For decades, state wildlife officials have been trapping and relocating so-called “nuisance bears” that get too close to humans.
But a new University of Florida study shows the policy may merit a second look.
“No one had any idea, when we move these bears, what becomes of them,” said Kim Annis, the UF graduate student who presented her findings in April at the annual Eastern Black Bear workshop in West Virginia. “So the object of all this was — is relocating these bears doing what the state thinks it does?”
According to Annis’ study, done in conjunction with the Florida Fish and Wildlife Conservation Commission (FWC), the widely held public perception that relocating problem bears means they scamper into the forest and live happily ever after isn’t entirely accurate.
Nuisance bears tear up campsites, get into people’s garbage, drink out of swimming pools, eat farmers’ chickens or generally get too close for human comfort.
Annis and officials from FWC’s Florida Wildlife Research Institute put radio-tracking collars on 41 such bears that were being relocated from nine Florida counties to the Ocala National Forest in North Central Florida. She followed them, on foot and by plane, from May 2004 through December 2006.
Eight bears died during the study. One was euthanized after repeatedly trying to enter a home. One died of natural causes. Two were hit by cars. Another died in a forest fire. Three were illegally killed.
While the mortality rate for the relocated bears wasn’t radically different from typical rates for Florida black bears, humans were directly or indirectly responsible for seven of the eight deaths.
And relocating the bears didn’t always stop the bad behavior.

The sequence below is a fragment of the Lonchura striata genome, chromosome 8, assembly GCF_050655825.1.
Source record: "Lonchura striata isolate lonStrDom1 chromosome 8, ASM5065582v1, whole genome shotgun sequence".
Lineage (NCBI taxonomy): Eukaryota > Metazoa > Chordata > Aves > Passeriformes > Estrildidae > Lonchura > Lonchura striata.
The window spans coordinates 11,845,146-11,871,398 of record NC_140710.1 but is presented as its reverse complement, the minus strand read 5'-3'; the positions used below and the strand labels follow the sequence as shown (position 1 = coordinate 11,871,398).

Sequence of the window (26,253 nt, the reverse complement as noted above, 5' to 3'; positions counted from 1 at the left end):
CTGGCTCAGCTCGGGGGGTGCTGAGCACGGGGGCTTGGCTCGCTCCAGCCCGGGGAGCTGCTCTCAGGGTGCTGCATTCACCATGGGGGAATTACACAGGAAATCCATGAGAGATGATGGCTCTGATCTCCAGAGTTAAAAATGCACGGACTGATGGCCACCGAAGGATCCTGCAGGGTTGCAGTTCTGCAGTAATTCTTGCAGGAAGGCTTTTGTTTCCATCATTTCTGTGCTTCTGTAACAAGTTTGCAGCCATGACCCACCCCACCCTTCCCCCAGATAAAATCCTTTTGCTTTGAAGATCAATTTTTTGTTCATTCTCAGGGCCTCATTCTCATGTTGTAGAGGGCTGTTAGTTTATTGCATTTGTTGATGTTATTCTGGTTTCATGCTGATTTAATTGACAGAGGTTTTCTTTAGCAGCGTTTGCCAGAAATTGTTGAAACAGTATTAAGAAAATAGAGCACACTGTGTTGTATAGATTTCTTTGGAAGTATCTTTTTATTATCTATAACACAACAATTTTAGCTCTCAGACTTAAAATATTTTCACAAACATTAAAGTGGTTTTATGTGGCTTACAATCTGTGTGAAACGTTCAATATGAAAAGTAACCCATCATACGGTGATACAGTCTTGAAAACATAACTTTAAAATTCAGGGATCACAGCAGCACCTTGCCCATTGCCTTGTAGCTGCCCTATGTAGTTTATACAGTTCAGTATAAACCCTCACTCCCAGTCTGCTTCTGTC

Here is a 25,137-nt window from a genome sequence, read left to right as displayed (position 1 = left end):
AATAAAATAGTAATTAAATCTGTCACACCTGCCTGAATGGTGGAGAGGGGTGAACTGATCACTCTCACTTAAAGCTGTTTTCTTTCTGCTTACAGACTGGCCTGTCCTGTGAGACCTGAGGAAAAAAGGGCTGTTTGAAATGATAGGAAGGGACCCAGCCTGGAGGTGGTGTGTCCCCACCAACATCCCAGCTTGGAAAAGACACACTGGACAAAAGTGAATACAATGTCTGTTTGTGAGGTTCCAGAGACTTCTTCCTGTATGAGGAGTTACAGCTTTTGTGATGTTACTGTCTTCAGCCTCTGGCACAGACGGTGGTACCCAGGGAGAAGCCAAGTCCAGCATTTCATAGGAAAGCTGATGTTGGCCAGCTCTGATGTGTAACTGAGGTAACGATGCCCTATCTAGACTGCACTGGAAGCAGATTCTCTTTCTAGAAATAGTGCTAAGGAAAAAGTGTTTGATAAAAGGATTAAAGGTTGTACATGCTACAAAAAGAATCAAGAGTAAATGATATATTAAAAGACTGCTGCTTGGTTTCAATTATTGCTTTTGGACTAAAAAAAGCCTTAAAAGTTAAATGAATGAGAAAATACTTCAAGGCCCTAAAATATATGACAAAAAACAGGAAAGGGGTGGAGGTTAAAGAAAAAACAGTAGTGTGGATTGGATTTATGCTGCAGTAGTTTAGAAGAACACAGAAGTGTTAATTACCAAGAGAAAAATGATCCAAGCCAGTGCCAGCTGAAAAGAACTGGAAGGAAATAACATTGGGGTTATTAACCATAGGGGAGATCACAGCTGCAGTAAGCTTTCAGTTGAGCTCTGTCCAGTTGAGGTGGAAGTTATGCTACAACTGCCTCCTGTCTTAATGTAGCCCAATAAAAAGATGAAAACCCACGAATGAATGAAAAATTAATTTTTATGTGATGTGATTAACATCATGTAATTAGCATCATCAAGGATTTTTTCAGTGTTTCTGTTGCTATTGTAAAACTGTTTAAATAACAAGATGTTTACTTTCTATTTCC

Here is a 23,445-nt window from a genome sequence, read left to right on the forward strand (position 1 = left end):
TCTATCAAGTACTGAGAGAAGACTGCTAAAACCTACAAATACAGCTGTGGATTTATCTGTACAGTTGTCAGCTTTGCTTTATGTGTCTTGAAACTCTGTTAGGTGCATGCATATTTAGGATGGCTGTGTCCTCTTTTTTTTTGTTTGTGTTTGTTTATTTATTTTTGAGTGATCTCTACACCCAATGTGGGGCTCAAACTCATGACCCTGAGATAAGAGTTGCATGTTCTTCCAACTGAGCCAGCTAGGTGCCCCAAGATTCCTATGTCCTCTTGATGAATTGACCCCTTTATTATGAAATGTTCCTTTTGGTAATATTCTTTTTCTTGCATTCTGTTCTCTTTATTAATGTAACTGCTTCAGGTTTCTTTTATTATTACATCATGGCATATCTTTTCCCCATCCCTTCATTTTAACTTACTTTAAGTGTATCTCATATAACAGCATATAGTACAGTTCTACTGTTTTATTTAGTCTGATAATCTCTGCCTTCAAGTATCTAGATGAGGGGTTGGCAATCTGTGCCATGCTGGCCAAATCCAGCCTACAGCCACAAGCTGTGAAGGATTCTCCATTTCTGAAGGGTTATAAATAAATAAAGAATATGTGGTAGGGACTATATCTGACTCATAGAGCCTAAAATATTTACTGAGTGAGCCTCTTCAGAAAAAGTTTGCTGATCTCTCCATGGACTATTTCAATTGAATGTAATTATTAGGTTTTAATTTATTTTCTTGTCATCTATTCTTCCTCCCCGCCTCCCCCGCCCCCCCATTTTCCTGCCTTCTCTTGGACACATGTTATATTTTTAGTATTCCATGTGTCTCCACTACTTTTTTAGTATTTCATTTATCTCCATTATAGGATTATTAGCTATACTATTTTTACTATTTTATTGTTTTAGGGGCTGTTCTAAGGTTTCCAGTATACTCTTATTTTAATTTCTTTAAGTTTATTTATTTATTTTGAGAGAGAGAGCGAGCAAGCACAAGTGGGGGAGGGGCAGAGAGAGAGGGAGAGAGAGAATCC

Nearly half the bears engaged in at least one instance of nuisance behavior even after being moved — and 34 percent of them did so more than once.
UF wildlife ecology and conservation Professor Mel Sunquist, who supervised Annis’ work, said it appears that if you move the bears far enough away, they’re less inclined to return to their home turf.
But in Florida, as development has boomed, bear habitat has dwindled, so with only six large habitats left, moving every nuisance bear far enough away is expensive and inconvenient.
“If you are in someplace like Montana, you can cart them off, turn them loose and never see them again,” he said. “But we don’t have that luxury here.”
Annis noted that four of the bears covered a lot of ground, traversing up to 541 miles and crossing busy highways repeatedly.
Walt McCown, an FWC bear research biologist, said the mileage some bears logged was a bit of a surprise. Black bears can live close to humans and are rarely aggressive, McCown said. Nuisance behavior is almost always a result of the bears looking for food.
And find food they do, especially around humans, Annis said.
Annis found several bears that were much fatter than they would be if they were living off the forest — and not people’s backyards. One young male that should have weighed about 90 pounds was a portly 275, she said.
“In the fall, a bear can eat 20 hours a day and needs 20,000 calories — but why do that when they can get that from a bird feeder in 20 minutes?” she asked.
Though there are pockets of black bears in eight forests around the state, by far the most complaints come from residents who live near the 430,000-acre Ocala National Forest.
Of 1,600 nuisance-bear calls to FWC in 2004, more than half were from that area, McCown said.
Educating the public about ways to peacefully coexist with their large, furry neighbors may be a better option than spending thousands each year to move or euthanize them, the study suggests.
The Florida black bear has been a threatened species since 1974, when there were between 500 and 1,000 bears in the state. Bear hunting was banned statewide in 1994. The state’s bear population is now believed to be between 2,200 and 3,000, with about 1,100 in the Ocala National Forest and the St. Johns River area, she said.
Kim Annis, firstname.lastname@example.org
Mel Sunquist, email@example.com